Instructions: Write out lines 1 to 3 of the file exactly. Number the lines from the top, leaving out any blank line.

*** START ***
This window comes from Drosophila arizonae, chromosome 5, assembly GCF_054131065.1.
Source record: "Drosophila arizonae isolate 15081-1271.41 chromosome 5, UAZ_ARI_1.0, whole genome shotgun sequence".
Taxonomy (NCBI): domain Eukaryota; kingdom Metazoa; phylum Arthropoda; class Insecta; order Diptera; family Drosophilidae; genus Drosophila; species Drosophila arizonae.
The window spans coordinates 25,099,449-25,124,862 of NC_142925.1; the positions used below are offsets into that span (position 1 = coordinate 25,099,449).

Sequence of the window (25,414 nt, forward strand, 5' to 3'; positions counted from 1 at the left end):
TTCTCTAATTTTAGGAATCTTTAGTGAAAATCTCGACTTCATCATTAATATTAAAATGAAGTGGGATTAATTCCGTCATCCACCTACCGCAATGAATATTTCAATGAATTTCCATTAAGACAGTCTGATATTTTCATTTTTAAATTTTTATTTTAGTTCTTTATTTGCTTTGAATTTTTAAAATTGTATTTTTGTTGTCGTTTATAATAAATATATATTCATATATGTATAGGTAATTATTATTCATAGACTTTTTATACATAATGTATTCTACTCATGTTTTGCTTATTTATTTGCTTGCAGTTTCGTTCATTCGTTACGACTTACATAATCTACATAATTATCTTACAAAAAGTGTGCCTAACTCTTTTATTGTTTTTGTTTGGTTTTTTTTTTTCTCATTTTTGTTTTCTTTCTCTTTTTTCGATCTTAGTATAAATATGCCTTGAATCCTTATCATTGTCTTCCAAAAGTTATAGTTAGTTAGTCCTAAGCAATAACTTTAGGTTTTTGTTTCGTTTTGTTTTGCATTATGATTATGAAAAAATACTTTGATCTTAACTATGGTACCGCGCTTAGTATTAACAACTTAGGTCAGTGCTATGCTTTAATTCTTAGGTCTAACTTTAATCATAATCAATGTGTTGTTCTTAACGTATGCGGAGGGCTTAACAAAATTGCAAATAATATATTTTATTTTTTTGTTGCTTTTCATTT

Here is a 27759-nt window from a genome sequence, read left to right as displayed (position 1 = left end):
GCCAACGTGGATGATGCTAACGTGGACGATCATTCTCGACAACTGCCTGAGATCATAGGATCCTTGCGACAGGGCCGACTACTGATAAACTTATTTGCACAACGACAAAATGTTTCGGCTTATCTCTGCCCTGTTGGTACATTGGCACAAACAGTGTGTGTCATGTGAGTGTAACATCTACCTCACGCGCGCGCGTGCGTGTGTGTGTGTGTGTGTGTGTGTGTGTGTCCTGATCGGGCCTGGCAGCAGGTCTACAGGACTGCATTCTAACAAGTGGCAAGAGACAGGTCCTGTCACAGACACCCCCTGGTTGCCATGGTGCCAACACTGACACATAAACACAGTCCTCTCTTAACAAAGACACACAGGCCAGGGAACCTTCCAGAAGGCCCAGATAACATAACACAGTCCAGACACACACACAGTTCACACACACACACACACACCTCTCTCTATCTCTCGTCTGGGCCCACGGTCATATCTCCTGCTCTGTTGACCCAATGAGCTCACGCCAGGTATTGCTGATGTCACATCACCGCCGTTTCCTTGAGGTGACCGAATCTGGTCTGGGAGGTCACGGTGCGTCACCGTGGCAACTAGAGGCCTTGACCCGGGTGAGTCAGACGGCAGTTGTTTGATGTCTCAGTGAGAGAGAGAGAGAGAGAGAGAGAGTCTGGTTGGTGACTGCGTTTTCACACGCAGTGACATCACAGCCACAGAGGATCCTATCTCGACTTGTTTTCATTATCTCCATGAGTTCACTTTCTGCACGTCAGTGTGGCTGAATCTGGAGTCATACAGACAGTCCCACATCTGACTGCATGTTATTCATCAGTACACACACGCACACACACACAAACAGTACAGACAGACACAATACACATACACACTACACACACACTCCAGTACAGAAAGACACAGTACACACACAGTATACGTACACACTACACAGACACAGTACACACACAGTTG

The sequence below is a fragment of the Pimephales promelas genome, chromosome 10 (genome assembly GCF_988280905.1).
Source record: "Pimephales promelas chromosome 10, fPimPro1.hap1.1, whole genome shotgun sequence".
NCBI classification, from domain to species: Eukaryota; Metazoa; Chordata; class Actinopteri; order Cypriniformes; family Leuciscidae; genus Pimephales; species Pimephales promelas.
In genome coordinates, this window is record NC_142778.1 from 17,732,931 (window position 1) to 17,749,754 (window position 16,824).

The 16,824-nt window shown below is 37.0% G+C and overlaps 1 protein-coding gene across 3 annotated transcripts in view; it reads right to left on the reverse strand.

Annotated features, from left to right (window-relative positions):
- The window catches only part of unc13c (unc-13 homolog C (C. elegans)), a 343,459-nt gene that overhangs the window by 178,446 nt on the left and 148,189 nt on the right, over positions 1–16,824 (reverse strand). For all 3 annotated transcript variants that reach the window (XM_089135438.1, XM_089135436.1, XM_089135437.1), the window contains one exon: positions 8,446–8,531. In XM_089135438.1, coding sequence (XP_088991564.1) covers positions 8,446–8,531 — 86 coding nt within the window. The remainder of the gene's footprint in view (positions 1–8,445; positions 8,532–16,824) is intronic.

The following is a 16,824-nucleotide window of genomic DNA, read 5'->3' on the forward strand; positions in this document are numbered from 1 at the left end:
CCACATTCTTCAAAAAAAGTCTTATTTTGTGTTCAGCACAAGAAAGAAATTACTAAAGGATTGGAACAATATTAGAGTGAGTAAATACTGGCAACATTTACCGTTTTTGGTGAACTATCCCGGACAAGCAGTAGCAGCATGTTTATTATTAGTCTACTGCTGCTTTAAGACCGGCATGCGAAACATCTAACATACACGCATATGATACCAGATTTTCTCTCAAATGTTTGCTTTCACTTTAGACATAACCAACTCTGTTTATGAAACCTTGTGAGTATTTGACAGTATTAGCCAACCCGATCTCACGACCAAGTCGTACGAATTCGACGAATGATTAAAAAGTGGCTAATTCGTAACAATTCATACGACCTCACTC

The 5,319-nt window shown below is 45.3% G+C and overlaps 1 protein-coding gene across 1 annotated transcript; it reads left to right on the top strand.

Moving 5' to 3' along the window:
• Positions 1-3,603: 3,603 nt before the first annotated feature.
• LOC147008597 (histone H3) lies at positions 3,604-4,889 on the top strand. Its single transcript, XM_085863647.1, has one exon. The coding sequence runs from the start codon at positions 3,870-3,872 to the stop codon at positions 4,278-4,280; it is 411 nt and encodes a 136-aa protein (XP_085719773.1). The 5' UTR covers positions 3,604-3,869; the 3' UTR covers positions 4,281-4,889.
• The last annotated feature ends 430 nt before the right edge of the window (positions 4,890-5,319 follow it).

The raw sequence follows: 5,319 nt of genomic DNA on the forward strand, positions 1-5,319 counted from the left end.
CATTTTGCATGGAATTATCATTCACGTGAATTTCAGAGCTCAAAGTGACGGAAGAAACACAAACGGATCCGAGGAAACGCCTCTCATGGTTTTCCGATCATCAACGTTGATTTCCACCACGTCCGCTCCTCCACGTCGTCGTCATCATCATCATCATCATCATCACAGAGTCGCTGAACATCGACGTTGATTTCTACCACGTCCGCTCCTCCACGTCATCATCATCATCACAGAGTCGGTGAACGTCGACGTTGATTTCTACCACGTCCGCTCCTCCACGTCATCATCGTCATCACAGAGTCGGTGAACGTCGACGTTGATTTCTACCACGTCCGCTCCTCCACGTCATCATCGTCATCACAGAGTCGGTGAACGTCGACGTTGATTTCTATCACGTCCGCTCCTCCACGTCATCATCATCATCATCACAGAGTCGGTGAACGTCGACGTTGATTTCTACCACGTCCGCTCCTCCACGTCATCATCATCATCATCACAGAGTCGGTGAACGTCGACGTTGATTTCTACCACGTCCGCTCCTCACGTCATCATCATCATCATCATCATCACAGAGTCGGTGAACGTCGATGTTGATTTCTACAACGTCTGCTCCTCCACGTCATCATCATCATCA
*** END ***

This window comes from Drosophila arizonae, chromosome 5, assembly GCF_054131065.1.
Source record: "Drosophila arizonae isolate 15081-1271.41 chromosome 5, UAZ_ARI_1.0, whole genome shotgun sequence".
Taxonomy (NCBI): domain Eukaryota; kingdom Metazoa; phylum Arthropoda; class Insecta; order Diptera; family Drosophilidae; genus Drosophila; species Drosophila arizonae.